Franchised outlets are multiplying faster than fruit flies on a hot banana. Look no further than the nearest mall to confirm this phenomenon. As a potential franchisee, you cannot expect protection from other brands invading your territory. However, you should expect that your franchisor will at least provide you with protection from your own brand, right? Surprisingly, many franchisors do not afford the protections their franchisees expect. A franchisee’s exclusive territory can only arise from one place – the franchise agreement. Territories do not stem from discussions with a sales representative or even the president of the franchisor. They do not arise out of the Franchise Disclosure Document or from discussions with other franchisees. They are not a matter of practice, and they are not a constitutional right. The bottom line is that if your territory is not clearly spelled out in the franchise agreement, you might as well consider it non-existent. A franchise agreement that references your protected territory is a great start, but it is not always the end of the analysis. Even if a territory is set forth in the agreement, there are many situations that can affect your territorial rights. It is vital that you carefully review your franchise agreement to assure that your territorial rights are exactly as you expect them. Set forth below are several situations to look for when reviewing a franchise territory. Click here to read the entire article If you have any questions regarding the content of this article, or any other franchise law matter, please contact Brian Loffredo at 301.575.0345 | email@example.com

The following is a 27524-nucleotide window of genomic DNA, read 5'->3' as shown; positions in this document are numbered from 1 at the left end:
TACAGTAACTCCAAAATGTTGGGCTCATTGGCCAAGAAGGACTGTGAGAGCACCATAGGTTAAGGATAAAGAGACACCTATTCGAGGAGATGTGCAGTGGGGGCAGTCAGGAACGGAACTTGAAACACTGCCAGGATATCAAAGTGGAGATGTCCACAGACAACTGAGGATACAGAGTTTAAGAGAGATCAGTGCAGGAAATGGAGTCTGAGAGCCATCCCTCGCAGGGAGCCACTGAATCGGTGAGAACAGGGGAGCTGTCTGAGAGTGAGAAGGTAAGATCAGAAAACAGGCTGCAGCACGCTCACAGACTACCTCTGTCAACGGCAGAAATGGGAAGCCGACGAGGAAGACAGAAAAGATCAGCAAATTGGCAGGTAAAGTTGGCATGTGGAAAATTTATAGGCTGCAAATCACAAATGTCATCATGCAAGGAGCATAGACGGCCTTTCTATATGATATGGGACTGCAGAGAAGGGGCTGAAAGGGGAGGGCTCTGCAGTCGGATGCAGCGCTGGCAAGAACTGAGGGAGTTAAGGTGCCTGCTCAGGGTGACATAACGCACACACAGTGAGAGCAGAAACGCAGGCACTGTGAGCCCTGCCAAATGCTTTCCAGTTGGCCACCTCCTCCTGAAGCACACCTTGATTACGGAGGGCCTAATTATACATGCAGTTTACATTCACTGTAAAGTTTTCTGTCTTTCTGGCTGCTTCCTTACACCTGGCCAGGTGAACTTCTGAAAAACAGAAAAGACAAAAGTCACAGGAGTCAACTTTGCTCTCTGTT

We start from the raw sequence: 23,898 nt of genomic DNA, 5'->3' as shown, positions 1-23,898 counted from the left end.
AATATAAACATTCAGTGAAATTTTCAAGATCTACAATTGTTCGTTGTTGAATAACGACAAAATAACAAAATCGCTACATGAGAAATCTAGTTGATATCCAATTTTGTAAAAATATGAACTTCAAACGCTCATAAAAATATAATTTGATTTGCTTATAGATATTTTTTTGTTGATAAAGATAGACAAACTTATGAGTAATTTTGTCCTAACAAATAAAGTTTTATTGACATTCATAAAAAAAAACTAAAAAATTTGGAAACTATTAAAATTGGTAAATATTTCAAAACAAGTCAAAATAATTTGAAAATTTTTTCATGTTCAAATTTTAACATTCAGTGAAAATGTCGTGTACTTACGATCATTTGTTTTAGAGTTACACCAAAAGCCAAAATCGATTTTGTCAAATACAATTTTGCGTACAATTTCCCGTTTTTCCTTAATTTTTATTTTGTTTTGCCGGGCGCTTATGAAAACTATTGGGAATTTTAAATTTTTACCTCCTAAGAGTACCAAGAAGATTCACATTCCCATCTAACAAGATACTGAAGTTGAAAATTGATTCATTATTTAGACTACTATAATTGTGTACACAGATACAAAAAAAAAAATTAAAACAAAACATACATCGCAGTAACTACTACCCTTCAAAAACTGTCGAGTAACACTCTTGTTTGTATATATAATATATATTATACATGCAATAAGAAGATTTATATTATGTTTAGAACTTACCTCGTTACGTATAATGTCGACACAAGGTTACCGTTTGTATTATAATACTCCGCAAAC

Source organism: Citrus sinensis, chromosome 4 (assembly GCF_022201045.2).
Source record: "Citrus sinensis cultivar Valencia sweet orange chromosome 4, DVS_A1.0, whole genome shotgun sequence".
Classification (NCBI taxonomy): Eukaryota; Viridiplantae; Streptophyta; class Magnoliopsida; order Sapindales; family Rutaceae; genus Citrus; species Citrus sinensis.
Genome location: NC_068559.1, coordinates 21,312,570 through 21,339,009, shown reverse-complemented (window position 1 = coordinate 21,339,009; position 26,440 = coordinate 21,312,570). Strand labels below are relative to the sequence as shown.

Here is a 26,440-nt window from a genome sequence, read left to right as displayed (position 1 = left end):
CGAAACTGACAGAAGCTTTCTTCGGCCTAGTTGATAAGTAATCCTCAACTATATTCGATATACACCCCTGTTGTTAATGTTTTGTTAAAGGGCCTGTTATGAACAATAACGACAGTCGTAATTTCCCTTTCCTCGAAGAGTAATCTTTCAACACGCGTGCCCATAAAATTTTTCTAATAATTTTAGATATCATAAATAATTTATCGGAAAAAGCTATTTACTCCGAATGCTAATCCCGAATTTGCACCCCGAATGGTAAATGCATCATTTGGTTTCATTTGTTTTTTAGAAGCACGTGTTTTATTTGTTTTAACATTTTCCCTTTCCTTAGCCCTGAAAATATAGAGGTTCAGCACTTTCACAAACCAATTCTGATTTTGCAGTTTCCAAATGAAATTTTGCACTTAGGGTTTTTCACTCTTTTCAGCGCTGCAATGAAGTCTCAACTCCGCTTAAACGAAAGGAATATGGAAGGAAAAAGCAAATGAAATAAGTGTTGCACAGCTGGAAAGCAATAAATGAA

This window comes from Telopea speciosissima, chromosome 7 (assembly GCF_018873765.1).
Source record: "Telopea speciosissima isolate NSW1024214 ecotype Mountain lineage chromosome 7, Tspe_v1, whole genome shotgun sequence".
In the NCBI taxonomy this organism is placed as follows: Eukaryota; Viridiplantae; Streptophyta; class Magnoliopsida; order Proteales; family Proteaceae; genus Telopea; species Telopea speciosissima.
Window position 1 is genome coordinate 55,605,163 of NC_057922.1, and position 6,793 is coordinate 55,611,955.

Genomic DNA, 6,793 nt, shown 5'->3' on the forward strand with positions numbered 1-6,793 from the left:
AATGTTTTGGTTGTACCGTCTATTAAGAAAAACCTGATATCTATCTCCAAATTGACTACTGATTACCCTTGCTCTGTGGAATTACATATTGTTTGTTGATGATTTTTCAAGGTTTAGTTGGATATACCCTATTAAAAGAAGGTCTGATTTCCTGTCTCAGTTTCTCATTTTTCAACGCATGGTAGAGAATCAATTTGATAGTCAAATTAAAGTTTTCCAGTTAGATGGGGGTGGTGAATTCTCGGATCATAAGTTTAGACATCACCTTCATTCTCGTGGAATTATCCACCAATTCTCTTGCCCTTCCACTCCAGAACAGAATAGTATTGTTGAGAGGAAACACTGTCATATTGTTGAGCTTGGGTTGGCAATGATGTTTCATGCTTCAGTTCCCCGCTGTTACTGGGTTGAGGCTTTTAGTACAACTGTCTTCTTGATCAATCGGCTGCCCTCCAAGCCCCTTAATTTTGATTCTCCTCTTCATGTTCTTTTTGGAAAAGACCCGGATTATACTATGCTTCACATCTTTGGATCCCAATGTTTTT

ABOUT BRIAN LOFFREDO
Brian is a commercial litigator with more than fifteen years of experience representing clients in the franchise industry. Brian routinely assists clients during the licensing and franchise/FDD review process, as well as with the resolution of franchise-related disputes, including those involving terminations, territorial disputes, fraud, disclosure/relationship law violations and breaches of contract.
In addition, Brian represents and counsels clients in the construction industry on matters involving litigation, construction defects, licensing and compliance, collections, mechanic’s liens, payment bond and Miller Act claims, contract drafting, and compliance with home improvement laws and other construction industry laws.
Brian also has extensive experience representing financial institutions with workouts, collections and residential / commercial foreclosures.